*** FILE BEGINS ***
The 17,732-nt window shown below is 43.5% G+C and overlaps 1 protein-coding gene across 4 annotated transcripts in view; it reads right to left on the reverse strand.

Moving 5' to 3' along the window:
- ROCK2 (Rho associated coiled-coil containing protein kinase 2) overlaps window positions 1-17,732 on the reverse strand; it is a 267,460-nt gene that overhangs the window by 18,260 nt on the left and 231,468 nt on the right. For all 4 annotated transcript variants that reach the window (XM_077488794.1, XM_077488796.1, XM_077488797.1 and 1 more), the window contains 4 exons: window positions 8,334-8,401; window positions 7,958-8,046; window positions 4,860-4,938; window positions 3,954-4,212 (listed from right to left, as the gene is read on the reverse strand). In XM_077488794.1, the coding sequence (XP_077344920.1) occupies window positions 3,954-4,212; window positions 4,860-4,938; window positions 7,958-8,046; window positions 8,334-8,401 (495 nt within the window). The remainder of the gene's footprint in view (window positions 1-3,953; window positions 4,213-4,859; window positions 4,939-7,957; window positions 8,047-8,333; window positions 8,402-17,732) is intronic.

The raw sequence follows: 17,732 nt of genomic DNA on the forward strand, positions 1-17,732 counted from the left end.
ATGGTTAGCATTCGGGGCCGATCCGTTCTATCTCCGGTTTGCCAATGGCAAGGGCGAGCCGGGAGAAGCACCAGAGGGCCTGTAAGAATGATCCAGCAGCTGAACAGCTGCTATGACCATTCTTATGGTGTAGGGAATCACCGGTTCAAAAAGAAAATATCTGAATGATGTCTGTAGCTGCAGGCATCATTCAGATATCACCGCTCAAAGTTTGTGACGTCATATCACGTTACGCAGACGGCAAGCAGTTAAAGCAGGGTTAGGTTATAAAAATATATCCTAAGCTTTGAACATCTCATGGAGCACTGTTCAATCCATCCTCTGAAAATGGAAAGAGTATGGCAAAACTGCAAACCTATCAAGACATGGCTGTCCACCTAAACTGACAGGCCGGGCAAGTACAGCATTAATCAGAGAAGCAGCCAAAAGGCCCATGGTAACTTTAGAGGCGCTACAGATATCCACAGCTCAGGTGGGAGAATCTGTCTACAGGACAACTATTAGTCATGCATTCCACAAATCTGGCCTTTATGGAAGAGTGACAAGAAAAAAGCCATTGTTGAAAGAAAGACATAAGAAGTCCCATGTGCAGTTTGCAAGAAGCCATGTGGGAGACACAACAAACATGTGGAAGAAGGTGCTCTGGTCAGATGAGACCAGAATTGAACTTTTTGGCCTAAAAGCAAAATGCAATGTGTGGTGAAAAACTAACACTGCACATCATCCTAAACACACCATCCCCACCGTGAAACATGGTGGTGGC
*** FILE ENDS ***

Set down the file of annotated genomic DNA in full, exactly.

The 17,732-nt window shown below is 43.5% G+C and overlaps 1 protein-coding gene across 4 annotated transcripts in view; it reads right to left on the reverse strand.

Moving 5' to 3' along the window:
- ROCK2 (Rho associated coiled-coil containing protein kinase 2) overlaps window positions 1-17,732 on the reverse strand; it is a 267,460-nt gene that overhangs the window by 18,260 nt on the left and 231,468 nt on the right. For all 4 annotated transcript variants that reach the window (XM_077488794.1, XM_077488796.1, XM_077488797.1 and 1 more), the window contains 4 exons: window positions 8,334-8,401; window positions 7,958-8,046; window positions 4,860-4,938; window positions 3,954-4,212 (listed from right to left, as the gene is read on the reverse strand). In XM_077488794.1, the coding sequence (XP_077344920.1) occupies window positions 3,954-4,212; window positions 4,860-4,938; window positions 7,958-8,046; window positions 8,334-8,401 (495 nt within the window). The remainder of the gene's footprint in view (window positions 1-3,953; window positions 4,213-4,859; window positions 4,939-7,957; window positions 8,047-8,333; window positions 8,402-17,732) is intronic.

The raw sequence follows: 17,732 nt of genomic DNA on the forward strand, positions 1-17,732 counted from the left end.
ATGGTTAGCATTCGGGGCCGATCCGTTCTATCTCCGGTTTGCCAATGGCAAGGGCGAGCCGGGAGAAGCACCAGAGGGCCTGTAAGAATGATCCAGCAGCTGAACAGCTGCTATGACCATTCTTATGGTGTAGGGAATCACCGGTTCAAAAAGAAAATATCTGAATGATGTCTGTAGCTGCAGGCATCATTCAGATATCACCGCTCAAAGTTTGTGACGTCATATCACGTTACGCAGACGGCAAGCAGTTAAAGCAGGGTTAGGTTATAAAAATATATCCTAAGCTTTGAACATCTCATGGAGCACTGTTCAATCCATCCTCTGAAAATGGAAAGAGTATGGCAAAACTGCAAACCTATCAAGACATGGCTGTCCACCTAAACTGACAGGCCGGGCAAGTACAGCATTAATCAGAGAAGCAGCCAAAAGGCCCATGGTAACTTTAGAGGCGCTACAGATATCCACAGCTCAGGTGGGAGAATCTGTCTACAGGACAACTATTAGTCATGCATTCCACAAATCTGGCCTTTATGGAAGAGTGACAAGAAAAAAGCCATTGTTGAAAGAAAGACATAAGAAGTCCCATGTGCAGTTTGCAAGAAGCCATGTGGGAGACACAACAAACATGTGGAAGAAGGTGCTCTGGTCAGATGAGACCAGAATTGAACTTTTTGGCCTAAAAGCAAAATGCAATGTGTGGTGAAAAACTAACACTGCACATCATCCTAAACACACCATCCCCACCGTGAAACATGGTGGTGGC